Cyprus Mail
CM Regular Columnist

Why we need sleep: the perils of sleep deprivation

The average hours of good sleep per night have declined by 25 per cent – from eight hours to less than just over six

By Andonis Vassiliades

We take sleep for granted. But worldwide statistics on sleep patterns show an alarming trend. We are all sleeping less than the required and recommended seven to eight hours. The average hours of good sleep per night have declined by 25 per cent – from eight hours to less than just over six – in the last 75 years. One in three individuals is now thought to suffer from inadequate and poor sleep.

In line with the early psychological experiments on sleep deprivation, for most people a night’s lack of sleep may just be an unwelcome nuisance which leads to irritability, tiredness, negative moods, low energy or memory problems which will disappear with the next night’s sleep. But advances in medicine, psychology and particularly neuroscience render this commonly held attitude a serious misconception and dangerously ignorant of the facts. For lack of sleep or not enough of it comes with serious health warnings: chronic diseases and mental disorders. Even in good sleepers, scientific research finds that the loss of just one night’s sleep leads to a depletion of the immune system (particularly of our natural protection defences against cancer cells) by as much as 70 per cent.

Lack of good quality sleep has been linked to serious illnesses such as cancers, blood pressure, diabetes, heart disease, strokes, obesity, inflammation, depression, bi-polar disorder, psychotic episodes and a diminishing sex drive to name but a few. The WHO in 2007 classified sleep deprivation (particularly in reference to night shift work) as a probable carcinogen. Alarmingly, as I discuss later, sleep deprivation has also been associated recently with the onset of Alzheimer’s dementia. The effects on health as a result of poor sleep can be so total and overwhelming that in the words of Professor Matthew Walker, a neuroscientist and an expert in the field, ‘no aspect of our biology is left unscathed by sleep deprivation’.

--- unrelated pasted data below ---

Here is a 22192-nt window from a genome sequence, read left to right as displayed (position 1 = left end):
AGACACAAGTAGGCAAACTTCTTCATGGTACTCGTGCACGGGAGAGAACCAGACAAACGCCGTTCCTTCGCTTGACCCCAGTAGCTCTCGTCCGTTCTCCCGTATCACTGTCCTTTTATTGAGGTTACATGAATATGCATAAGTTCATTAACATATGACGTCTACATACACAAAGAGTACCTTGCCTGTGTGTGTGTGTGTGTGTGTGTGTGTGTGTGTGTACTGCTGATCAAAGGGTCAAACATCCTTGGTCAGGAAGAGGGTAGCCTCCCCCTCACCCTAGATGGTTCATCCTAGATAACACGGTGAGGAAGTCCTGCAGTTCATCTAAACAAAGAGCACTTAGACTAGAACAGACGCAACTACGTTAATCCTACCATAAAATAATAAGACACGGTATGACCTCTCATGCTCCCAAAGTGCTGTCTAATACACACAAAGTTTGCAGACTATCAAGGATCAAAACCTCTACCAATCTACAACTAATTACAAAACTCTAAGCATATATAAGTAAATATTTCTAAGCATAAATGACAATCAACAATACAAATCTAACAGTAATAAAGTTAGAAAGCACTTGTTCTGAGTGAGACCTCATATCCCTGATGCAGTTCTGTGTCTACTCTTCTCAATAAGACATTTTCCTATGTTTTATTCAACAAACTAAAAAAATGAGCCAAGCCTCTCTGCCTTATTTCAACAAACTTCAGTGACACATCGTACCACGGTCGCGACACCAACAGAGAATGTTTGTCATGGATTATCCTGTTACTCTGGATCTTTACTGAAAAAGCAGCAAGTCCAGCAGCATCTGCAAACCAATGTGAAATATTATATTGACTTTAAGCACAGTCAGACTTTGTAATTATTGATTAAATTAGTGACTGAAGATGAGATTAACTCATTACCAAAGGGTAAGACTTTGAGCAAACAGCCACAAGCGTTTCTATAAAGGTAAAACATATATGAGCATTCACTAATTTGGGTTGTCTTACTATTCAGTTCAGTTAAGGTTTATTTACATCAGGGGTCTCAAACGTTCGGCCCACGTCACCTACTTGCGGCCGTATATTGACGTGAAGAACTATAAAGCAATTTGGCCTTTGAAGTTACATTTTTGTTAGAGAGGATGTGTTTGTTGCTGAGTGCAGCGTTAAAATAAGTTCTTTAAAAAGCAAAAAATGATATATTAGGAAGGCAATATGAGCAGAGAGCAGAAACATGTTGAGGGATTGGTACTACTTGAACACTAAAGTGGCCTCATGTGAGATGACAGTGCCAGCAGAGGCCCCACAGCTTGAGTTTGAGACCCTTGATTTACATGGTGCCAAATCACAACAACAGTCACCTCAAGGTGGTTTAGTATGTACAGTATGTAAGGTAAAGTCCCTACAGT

Sleep and the time we spend sleeping are important because in those seven to eight hours of recommended sleep the central nervous system carries out the necessary repairs by removing toxic metabolic wastes which build up in the day and in periods of activity. It cleanses, rids itself of toxic tissue and boosts our physical and mental defences to fight off disease and threats to our wellbeing. Think of this process as a store which is left after a hectic day’s activity in a very untidy, messy and even dangerous state. After closing time, the cleaners come in to put things back in their place, to clean and polish, arrange equipment and furniture in an orderly fashion, sanitise and deodorise by clearing the air of smells and other pollutants so that next day the store is again functional to serve both its owners and its customers. So is the case with sleep. It is a restorative biological process that allows us to regenerate our personal physical and mental resources to function well enough to face the demanding tasks of the next day and the days to come.

In the absence of sleep, particularly when the loss of sleep becomes a vicious circle characterised by habitual behaviour, exhaustion, stress, apprehension and even fear of going to bed just in case we fail to go to sleep, some people attempt various forms of meditation, self-suggestion and relaxation techniques, reading, lights out, music and setting a regular time for bed as a solution to